NEW SECURITY TACTICS
JIEDDO wants the industry to do more. It is working with TFI and others on a broad range of security related issues that include:
• Creating new fertilizer formulations with reduced explosive potential and ways of making current formulations more difficult to reprocess or manipulate;
• Introducing additives to simplify the detection of nitrogen fertilizers associated with precursors and HME manufacturing sites that would enable rapid identification, detection and traceability;
• Developing industry-wide standards, regulations and safeguards related to production and distribution of nitrogen fertilizers and identifying methods to increase the accountability of fertilizer purchase and distribution;
• Encouraging a global education and awareness campaign to make manufacturers and consumers aware of the threat posed by misuse and highlight ways to mitigate the risk through security plans, communicating with customers, recording sales, identifying suspicious activities and notifying law enforcement if problems arise.
Honeywell isn't waiting. The company recently introduced a new nitrogen formulation and an agreement with J.R. Simplot Company to produce it. The two are building a facility to produce Honeywell's Sulf-N 26, which Simplot will operate and for which it will have exclusive distribution rights in the western U.S.
Sulf-N 26 is a dry, granular, ammonium sulfate nitrate fertilizer that has been granted SAFETY Act (Support Anti-terrorism by Fostering Effective Technologies) designation by the DHS. With this designation comes liability protection and other incentives. The process chemically fuses ammonium sulfate and ammonium nitrate to produce a new, highly stable molecule 26-0-0 14S. Agronomic tests have found it to be safe and effective for agricultural use, compatible with other fertilizers in blends and safe to transport, handle and store. Honeywell reported that testing under DHS guidance along with the Bureau of Alcohol, Tobacco, Firearms and Explosives, "demonstrated significantly less or, in some cases, no explosive power, when compared to traditional nitrate-based fertilizers.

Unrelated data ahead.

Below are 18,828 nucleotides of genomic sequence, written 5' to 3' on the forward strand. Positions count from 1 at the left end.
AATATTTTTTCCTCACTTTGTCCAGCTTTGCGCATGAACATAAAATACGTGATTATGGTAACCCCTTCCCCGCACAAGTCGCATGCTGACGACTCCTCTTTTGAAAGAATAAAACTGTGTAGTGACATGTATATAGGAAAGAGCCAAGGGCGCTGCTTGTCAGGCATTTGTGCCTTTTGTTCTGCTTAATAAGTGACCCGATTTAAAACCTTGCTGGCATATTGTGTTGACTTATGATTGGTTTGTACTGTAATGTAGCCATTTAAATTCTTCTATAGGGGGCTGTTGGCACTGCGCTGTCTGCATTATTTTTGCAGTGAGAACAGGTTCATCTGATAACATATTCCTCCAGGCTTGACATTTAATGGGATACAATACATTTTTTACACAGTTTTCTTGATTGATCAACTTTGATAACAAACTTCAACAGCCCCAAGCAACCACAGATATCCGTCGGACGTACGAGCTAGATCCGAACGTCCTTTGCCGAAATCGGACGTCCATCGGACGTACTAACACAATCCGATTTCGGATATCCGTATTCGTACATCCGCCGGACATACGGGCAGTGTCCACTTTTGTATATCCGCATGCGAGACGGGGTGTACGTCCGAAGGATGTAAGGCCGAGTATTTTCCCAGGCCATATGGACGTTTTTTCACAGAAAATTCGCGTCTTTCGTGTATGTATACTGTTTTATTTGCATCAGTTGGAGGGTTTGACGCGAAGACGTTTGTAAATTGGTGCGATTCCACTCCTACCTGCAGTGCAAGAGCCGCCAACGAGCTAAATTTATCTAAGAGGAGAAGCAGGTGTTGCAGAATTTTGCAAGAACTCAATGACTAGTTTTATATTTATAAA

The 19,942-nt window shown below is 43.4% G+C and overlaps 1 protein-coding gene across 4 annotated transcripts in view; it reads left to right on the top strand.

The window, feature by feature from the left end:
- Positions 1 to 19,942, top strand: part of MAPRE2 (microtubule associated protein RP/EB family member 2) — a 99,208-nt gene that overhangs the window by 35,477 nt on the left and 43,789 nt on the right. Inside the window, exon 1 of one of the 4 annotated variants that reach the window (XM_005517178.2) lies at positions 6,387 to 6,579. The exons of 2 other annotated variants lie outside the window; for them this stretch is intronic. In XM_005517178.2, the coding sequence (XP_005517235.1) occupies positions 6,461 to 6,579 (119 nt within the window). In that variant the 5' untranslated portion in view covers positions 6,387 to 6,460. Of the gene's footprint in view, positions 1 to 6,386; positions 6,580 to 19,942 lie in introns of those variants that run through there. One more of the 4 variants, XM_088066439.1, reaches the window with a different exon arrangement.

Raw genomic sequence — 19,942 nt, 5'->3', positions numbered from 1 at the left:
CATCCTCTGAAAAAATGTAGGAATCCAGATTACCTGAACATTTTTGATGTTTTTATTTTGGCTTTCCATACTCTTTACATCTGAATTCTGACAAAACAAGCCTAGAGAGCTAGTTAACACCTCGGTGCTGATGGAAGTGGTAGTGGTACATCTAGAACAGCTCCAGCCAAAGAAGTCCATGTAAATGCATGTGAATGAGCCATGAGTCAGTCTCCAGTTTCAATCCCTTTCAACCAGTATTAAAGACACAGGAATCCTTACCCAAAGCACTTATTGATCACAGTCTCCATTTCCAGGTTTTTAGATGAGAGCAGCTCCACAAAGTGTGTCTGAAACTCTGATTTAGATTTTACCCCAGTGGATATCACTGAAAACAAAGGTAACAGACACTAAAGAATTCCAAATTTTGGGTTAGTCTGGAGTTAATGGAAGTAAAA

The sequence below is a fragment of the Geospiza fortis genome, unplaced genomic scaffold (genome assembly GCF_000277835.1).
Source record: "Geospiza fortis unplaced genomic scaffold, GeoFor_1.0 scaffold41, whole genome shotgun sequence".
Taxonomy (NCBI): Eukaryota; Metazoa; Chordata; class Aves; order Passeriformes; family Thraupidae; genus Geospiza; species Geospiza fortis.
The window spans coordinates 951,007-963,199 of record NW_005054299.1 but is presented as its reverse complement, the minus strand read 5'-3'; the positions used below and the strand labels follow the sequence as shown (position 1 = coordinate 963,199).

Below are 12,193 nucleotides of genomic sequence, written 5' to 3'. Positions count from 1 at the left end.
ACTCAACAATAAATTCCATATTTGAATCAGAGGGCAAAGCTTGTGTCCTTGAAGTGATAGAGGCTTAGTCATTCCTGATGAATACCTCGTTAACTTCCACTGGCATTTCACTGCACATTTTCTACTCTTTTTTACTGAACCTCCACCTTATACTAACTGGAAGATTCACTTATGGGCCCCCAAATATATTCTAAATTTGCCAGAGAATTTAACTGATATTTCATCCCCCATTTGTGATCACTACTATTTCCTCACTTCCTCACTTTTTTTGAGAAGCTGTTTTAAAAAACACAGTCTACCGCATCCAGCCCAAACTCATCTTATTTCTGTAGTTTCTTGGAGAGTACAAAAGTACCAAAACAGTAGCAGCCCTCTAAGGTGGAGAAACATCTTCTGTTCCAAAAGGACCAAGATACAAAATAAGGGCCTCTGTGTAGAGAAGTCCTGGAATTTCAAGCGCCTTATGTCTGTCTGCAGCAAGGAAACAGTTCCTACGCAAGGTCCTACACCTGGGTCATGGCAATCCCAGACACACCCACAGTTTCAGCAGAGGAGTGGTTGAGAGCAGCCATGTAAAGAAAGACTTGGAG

"We believe that in order to take the next steps toward reducing the risks of ammonium nitrate, one must move beyond simple content thresholds and investigate safer, alternative technologies, such as Sulf-N 26," said Deborah Patterson, business director, Sulf-N 26, Honeywell Performance Materials and Technologies. "Sulf-N 26 is a new molecule, not simply a blending of ingredients, and therefore cannot be physically separated. As with other molecules, attempting to chemically modify Sulf-N 26 requires advanced skills and knowledge, including a well-equipped lab and advanced chemicals."
Although the proposed DHS rule on the manufacture and sale of ammonium nitrate would regulate the manufacture and sale of any fertilizer containing more than 30 percent ammonium nitrate, Patterson reported that the company doesn't expect Sulf-N 26 to be regulated under the proposed rule. The final product has less than 5 percent free ammonium nitrate.
INVOLVING THE ENTIRE INDUSTRY
New products or old, regulated or unregulated, the key to security and reducing the risk of misuse of nitrate fertilizer products today, rests in large part with the distribution system. It is a responsibility that Mathers and Guffain indicate the fertilizer industry takes seriously and can help carry out by following common sense, even as official rules are still being developed.
"Know your customers, keep records of sales, don't sell to people wanting small amounts and wanting to pick it up in a pickup truck," said Guffain. "We introduced the Be Aware program after the Oklahoma City bombing, and America’s Security Begins With You started after 9/11. These programs have served America well. We may well need to renew our emphasis on them and keep reminding ourselves that we still have a problem and need to remember our security protocols."
This article is brought to you in cooperation with the National Agronomic Environmental Health and Safety School (NAEHSS).